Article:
It can be tough to find the positive when you are told you have cancer but Lisa Davidson from Regina tried to do just that.
Just before the Labour Day Long Weekend in 2016, her suspicions were confirmed…breast cancer.
“I guess I just knew in my heart what it likely was because, what are the chances it isn’t when you have a lump under your armpit and in your breast,” she says.
The prognosis was good but she would still require chemotherapy, a mastectomy and radiation.
“I didn’t even question whether I was going to beat it or not. I just knew I was going to kick ass as much as I could,” Lisa explains.
Finding the positive came in two forms. First, Lisa didn’t hide her cancer. She’d seen the effects on another patient who kept it secret.
“I decided I was going to let whoever wanted to help me, help me. I wasn’t going to go it alone.”
The second thing was developing a routine. Realizing her treatment would mean the social worker would be off work for the foreseeable future, she looked at it as a positive in that she was getting a rare opportunity to spend time with her son who was entering high school. Her husband was at work during the day and their older daughter was away at university.
“I was going to be at home and my son’s going into high school. I’m going to be able to teach him study skills. I’m going to be able to help guide his high school career by setting the stage in grade 9,” Lisa said.
After one round of chemotherapy, Lisa knew which days would be good and bad. This meant she made sure to have help when she was too tired. She also kept a schedule with her son, rested when she needed and maintained a healthy diet, plus exercised regularly.
“It made me feel like I had purpose. It helped keep stability in the home. It helped to show my son, daughter and husband that we can go through something difficult, but we still need to keep doing the things that we do.”
While her chemotherapy went well, radiation was more difficult. She admits to having claustrophobia and while being on the machine for her Computed Tomography (CT) Simulation or being positioned in the Linear Accelerator to receive radiation there were times her claustrophobia took over. She says the staff were amazing to help her through this.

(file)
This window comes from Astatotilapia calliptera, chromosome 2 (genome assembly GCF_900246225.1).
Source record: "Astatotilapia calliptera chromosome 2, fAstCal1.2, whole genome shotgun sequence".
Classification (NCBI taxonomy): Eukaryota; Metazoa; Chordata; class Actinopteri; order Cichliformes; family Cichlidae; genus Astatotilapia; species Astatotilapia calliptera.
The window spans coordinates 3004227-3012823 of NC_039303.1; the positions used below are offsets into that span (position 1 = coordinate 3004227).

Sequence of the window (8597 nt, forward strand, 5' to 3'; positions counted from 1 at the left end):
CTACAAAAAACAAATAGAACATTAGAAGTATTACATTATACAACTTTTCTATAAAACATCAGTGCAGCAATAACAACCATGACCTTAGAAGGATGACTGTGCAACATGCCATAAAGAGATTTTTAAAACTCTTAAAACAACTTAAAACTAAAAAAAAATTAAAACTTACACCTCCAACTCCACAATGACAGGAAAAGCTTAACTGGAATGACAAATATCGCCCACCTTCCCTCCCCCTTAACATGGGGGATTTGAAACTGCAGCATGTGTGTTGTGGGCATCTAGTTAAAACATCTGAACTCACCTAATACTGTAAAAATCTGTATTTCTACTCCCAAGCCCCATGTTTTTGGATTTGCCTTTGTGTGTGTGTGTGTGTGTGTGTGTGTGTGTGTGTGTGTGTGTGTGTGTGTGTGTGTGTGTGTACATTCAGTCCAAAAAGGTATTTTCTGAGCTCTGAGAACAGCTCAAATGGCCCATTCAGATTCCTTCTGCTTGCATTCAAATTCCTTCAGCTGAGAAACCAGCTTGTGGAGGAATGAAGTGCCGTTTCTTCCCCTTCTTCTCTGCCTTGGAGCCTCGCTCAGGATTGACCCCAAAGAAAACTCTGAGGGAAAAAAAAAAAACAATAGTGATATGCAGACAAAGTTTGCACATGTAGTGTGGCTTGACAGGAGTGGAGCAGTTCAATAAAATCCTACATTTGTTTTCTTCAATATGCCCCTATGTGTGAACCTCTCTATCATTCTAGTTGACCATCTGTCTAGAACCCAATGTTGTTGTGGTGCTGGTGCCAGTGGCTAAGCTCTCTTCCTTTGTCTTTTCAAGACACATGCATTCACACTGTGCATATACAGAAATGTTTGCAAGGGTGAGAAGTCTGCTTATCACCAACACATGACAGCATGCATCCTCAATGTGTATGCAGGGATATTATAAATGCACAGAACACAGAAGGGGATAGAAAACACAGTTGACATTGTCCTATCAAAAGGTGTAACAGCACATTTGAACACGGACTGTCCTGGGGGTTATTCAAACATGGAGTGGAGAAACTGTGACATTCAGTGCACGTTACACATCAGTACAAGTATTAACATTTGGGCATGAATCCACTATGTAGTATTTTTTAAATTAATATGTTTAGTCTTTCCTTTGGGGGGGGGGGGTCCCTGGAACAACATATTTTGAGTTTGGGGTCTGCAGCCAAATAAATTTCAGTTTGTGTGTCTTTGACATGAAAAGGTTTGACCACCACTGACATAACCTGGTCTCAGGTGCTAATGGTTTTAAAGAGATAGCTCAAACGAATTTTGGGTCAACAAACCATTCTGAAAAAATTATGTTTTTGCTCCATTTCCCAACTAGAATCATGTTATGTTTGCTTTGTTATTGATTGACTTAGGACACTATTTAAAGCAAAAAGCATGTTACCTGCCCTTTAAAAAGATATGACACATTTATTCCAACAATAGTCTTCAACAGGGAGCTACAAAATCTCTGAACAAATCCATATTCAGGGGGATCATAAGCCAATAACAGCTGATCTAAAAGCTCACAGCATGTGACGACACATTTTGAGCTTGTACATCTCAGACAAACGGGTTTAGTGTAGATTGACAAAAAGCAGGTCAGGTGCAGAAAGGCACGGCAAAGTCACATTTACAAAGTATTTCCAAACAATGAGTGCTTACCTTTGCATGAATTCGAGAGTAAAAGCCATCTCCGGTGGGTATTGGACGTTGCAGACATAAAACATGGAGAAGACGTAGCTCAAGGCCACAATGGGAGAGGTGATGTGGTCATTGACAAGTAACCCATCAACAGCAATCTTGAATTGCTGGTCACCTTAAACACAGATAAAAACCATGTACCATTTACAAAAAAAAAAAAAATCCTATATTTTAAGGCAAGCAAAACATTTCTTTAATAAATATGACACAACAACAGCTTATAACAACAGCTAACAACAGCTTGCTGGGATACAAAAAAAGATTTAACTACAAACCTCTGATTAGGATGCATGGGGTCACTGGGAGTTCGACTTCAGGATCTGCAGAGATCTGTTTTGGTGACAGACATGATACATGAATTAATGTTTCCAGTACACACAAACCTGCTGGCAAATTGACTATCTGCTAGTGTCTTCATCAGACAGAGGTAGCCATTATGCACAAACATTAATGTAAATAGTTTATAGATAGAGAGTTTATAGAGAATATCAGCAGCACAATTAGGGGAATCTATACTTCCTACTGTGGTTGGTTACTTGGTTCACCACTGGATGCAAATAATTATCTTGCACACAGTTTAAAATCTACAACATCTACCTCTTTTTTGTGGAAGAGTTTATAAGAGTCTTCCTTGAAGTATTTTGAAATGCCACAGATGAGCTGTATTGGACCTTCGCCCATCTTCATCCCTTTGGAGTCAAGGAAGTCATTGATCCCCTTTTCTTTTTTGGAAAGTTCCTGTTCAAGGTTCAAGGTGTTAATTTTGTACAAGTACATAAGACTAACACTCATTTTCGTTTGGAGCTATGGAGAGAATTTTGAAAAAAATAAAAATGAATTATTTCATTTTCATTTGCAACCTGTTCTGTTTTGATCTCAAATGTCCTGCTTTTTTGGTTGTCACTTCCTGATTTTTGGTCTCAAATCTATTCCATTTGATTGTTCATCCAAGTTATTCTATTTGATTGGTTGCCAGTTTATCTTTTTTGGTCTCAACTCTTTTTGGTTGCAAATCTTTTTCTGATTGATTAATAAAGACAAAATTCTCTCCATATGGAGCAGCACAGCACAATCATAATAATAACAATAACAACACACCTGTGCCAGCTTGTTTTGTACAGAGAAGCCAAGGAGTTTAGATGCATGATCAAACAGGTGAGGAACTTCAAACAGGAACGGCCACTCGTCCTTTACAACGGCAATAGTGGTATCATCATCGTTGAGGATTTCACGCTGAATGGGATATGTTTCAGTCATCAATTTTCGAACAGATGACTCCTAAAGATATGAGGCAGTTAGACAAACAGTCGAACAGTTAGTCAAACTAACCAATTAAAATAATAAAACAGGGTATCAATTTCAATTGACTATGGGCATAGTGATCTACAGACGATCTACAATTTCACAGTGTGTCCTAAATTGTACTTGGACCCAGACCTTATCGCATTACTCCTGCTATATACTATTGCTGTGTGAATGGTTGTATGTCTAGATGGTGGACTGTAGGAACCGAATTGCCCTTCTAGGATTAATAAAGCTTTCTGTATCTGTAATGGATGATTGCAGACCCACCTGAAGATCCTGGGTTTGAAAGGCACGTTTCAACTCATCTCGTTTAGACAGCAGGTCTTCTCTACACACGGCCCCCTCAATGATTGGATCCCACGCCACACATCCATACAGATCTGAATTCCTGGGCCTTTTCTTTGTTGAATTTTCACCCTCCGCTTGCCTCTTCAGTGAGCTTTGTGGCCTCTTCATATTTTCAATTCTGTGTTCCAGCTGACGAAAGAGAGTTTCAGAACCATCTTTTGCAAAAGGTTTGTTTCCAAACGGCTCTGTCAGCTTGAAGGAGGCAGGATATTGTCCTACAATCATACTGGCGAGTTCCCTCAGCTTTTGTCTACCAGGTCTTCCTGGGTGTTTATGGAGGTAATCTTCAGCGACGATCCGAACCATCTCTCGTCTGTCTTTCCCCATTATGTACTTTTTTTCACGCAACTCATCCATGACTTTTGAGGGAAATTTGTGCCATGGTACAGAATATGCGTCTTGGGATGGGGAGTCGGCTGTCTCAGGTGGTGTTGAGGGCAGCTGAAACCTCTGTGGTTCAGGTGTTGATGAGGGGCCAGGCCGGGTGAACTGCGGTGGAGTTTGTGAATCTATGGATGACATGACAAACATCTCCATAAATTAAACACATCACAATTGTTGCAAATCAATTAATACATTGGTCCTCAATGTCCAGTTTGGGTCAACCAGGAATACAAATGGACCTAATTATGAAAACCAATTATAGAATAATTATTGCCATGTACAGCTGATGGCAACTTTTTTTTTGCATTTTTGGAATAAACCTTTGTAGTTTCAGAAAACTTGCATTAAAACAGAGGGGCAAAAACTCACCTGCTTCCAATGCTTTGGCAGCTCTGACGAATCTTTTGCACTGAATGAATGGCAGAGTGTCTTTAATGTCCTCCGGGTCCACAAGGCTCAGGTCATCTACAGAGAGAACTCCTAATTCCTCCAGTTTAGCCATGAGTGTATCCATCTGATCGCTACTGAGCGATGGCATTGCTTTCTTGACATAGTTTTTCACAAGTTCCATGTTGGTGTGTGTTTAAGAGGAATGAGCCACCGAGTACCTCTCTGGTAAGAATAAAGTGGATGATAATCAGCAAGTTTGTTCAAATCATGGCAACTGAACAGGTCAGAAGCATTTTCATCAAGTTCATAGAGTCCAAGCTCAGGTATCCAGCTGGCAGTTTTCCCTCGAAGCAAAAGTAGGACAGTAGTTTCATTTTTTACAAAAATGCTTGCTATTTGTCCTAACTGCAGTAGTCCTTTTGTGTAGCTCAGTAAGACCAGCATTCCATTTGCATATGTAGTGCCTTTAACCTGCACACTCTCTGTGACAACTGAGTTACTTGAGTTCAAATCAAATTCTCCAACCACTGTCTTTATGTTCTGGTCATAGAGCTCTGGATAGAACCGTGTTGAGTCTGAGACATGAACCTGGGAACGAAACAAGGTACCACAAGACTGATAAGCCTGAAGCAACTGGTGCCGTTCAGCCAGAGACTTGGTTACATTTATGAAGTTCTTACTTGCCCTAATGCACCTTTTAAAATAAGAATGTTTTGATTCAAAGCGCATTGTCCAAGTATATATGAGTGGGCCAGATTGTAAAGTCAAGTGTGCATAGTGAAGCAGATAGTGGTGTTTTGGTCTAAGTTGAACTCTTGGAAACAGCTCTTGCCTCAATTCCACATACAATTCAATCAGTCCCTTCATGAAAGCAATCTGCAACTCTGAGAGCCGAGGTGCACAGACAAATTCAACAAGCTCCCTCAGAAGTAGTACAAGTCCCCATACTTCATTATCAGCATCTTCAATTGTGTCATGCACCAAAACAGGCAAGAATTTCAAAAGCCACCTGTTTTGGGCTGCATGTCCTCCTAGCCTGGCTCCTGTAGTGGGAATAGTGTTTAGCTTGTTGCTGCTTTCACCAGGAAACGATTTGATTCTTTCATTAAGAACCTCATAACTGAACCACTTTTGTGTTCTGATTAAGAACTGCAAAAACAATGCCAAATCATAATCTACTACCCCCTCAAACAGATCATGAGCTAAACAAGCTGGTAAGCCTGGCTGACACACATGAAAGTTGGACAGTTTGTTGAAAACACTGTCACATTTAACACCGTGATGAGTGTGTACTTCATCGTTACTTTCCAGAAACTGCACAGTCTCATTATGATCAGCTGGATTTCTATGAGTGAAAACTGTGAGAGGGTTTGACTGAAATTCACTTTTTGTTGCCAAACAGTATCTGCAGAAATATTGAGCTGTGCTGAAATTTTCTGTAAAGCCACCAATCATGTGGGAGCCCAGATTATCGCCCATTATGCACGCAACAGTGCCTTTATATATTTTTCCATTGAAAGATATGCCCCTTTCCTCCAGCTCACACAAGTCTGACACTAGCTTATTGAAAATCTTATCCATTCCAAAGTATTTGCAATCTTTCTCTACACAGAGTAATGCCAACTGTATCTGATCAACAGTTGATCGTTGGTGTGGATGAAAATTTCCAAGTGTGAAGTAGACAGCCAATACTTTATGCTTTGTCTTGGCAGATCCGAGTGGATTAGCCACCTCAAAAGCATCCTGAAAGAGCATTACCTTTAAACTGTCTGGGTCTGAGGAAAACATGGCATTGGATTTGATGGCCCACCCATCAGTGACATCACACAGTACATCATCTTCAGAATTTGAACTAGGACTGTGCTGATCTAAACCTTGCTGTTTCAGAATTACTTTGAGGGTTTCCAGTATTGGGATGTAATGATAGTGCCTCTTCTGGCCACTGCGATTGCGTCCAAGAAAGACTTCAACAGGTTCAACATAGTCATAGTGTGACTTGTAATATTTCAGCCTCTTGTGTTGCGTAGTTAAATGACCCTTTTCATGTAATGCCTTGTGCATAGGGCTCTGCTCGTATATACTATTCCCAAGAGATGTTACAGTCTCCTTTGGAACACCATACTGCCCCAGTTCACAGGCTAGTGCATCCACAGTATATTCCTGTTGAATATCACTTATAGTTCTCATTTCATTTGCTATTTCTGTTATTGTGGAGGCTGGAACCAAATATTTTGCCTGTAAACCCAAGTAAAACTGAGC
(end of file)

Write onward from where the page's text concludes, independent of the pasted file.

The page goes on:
“They knew what I needed,” Lisa says. “Looking back, they must have thought I was a wacko but they were always there to help me and walk me through whatever.”
Lisa says one of the most important parts of her recovery was a song. As a runner, a friend said she needed to listen to “I Run For Life”, by Melissa Etheridge. Lisa’s friend says she was running for her. That song is now central to Lisa’s playlist.
“I am running for those who have cancer, have had cancer, and are battling cancer. Knowing that people are fighting and have fought for their lives makes me run and challenge myself everyday.”
As Lisa sits and reflects on what the effects of cancer had on her and her family, a couple of things come to mind. First, her family is closer than ever. Second, Lisa has continued to be even more of a positive person than she was before cancer, trying to be there for people walking the same journey she did.
“It’s a world nobody understands unless you’ve gone through it. So, just being there to support other people to show them that I did okay, and they can make it through to.”
And for Lisa, part of ensuring people have the chance to make it through their journey like she did, is making sure the Saskatchewan Cancer Agency has the equipment and resources necessary. That’s why she’s supporting the purchase of two new CT Simulators for the Agency.